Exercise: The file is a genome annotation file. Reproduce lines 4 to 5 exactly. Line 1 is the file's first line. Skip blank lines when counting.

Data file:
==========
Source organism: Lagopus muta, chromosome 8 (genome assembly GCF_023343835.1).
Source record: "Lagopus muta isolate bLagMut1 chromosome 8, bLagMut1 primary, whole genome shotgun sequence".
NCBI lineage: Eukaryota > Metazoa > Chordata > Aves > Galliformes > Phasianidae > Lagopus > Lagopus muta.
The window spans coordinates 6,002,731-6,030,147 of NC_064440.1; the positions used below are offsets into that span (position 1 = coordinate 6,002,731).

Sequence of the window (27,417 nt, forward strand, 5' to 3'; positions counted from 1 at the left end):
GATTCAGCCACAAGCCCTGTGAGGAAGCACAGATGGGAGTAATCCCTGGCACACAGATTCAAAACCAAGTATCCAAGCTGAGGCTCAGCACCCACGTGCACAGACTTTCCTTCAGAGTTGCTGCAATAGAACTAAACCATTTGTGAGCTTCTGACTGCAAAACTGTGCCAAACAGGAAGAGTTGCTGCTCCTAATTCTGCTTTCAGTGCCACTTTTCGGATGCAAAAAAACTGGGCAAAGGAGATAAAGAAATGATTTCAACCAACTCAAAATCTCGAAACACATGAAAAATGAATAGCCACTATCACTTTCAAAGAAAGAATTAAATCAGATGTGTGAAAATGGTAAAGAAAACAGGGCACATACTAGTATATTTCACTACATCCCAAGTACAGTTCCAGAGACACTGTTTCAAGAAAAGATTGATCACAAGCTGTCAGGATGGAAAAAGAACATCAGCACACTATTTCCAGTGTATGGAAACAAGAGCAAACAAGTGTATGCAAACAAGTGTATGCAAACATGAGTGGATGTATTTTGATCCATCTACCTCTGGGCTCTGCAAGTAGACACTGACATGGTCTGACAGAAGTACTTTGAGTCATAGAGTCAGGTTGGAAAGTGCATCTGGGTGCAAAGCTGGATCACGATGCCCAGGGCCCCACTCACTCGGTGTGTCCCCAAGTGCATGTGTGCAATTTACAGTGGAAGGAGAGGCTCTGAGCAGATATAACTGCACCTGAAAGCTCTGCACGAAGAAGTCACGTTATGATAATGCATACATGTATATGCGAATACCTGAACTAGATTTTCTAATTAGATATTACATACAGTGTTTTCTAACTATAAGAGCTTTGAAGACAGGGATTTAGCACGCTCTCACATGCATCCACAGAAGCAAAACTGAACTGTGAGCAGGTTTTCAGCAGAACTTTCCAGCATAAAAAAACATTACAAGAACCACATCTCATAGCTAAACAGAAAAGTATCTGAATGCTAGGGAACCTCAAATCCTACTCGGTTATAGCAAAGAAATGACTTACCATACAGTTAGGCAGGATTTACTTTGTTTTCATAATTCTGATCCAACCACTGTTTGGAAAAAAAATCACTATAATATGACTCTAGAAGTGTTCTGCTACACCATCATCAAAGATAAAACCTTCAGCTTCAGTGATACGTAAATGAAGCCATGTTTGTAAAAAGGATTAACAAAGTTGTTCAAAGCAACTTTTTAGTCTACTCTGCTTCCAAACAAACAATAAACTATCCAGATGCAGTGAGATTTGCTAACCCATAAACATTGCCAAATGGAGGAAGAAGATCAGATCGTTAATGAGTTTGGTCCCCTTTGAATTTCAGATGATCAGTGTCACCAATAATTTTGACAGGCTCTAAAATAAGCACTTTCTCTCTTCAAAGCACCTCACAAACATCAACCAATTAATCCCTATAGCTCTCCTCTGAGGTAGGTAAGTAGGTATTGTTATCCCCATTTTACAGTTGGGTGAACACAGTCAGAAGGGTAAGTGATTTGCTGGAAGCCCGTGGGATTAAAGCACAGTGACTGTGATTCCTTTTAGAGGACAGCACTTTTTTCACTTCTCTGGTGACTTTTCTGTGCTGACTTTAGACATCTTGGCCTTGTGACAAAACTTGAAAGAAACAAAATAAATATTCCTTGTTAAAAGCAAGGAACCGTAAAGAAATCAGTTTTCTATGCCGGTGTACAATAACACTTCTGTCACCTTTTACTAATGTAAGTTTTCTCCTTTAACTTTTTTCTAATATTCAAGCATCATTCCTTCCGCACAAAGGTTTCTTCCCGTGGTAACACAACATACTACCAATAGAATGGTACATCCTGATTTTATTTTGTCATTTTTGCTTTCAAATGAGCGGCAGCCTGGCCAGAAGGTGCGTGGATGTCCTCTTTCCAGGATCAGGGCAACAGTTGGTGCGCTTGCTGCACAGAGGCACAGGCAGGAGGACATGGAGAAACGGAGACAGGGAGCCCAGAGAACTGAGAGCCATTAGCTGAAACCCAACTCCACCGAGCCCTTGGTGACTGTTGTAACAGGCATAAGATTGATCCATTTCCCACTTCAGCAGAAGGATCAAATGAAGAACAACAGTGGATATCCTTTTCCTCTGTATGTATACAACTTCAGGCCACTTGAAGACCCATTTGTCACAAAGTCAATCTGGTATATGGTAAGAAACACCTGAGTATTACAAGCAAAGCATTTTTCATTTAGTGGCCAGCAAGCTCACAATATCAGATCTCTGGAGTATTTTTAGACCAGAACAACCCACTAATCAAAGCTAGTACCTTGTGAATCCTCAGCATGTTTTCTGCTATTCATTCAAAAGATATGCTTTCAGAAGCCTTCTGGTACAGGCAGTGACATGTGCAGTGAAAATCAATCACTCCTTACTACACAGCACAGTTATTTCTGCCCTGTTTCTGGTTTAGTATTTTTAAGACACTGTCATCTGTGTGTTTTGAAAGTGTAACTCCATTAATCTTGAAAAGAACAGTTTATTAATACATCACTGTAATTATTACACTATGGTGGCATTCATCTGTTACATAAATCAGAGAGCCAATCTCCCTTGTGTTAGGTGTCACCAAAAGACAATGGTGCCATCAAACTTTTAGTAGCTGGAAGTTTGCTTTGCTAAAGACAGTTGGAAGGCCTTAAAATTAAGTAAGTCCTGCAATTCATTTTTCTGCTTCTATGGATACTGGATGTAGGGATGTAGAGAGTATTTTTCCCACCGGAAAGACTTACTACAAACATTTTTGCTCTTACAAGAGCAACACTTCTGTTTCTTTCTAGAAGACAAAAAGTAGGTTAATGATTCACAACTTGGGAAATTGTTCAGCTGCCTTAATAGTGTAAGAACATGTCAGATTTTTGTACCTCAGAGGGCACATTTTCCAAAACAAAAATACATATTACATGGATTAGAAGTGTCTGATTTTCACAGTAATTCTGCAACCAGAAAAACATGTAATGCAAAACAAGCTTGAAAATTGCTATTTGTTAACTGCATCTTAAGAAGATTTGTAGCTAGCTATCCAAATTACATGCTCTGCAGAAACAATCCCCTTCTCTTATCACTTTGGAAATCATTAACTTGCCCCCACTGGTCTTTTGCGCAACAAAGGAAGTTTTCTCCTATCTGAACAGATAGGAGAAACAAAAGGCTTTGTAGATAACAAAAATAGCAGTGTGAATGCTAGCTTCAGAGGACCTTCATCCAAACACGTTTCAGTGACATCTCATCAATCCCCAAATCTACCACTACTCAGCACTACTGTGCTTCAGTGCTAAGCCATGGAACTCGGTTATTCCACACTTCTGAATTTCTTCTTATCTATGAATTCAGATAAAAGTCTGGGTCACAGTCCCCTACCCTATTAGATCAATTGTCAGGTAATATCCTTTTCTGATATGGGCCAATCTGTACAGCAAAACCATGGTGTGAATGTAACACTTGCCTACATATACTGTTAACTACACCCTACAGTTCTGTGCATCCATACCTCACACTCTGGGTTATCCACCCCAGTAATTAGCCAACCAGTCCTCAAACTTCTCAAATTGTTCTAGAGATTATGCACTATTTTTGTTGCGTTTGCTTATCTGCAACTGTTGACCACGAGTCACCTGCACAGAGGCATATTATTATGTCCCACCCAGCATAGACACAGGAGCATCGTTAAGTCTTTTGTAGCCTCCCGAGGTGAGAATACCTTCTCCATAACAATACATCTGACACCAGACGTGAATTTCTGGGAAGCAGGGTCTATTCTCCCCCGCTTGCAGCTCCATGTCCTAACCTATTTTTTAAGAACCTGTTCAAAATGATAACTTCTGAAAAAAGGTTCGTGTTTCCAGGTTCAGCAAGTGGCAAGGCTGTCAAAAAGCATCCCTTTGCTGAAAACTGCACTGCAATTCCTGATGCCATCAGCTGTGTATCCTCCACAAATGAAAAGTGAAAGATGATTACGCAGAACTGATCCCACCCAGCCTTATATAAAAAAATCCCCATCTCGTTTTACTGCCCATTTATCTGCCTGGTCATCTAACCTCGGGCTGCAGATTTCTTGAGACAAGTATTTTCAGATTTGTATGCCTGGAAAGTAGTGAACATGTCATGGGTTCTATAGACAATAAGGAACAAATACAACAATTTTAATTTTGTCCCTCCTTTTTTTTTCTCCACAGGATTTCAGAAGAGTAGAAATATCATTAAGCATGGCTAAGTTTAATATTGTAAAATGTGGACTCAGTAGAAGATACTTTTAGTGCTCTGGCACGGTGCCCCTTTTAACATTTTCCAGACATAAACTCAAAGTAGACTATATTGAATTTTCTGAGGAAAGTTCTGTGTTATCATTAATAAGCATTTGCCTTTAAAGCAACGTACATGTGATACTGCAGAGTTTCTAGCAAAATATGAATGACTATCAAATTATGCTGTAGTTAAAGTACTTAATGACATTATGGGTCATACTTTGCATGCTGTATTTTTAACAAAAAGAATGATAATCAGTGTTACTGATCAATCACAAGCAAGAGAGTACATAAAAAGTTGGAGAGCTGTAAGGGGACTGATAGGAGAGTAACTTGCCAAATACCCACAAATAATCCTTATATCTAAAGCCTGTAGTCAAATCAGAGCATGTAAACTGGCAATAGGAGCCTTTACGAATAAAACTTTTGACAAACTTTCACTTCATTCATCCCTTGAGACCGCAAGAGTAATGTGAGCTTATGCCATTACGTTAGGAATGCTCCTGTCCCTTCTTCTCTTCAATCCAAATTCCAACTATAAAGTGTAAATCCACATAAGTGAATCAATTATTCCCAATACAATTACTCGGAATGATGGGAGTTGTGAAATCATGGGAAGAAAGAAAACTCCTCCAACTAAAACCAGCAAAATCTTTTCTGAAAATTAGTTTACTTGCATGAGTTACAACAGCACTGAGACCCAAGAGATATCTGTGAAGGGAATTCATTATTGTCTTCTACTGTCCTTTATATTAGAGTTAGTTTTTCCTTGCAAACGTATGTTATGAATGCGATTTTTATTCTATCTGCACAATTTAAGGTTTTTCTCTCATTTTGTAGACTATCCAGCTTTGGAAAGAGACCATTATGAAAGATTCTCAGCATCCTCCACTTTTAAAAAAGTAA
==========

The window spans coordinates 6,002,731-6,030,147 of NC_064440.1; the positions used below are offsets into that span (position 1 = coordinate 6,002,731).

Sequence of the window (27,417 nt, forward strand, 5' to 3'; positions counted from 1 at the left end):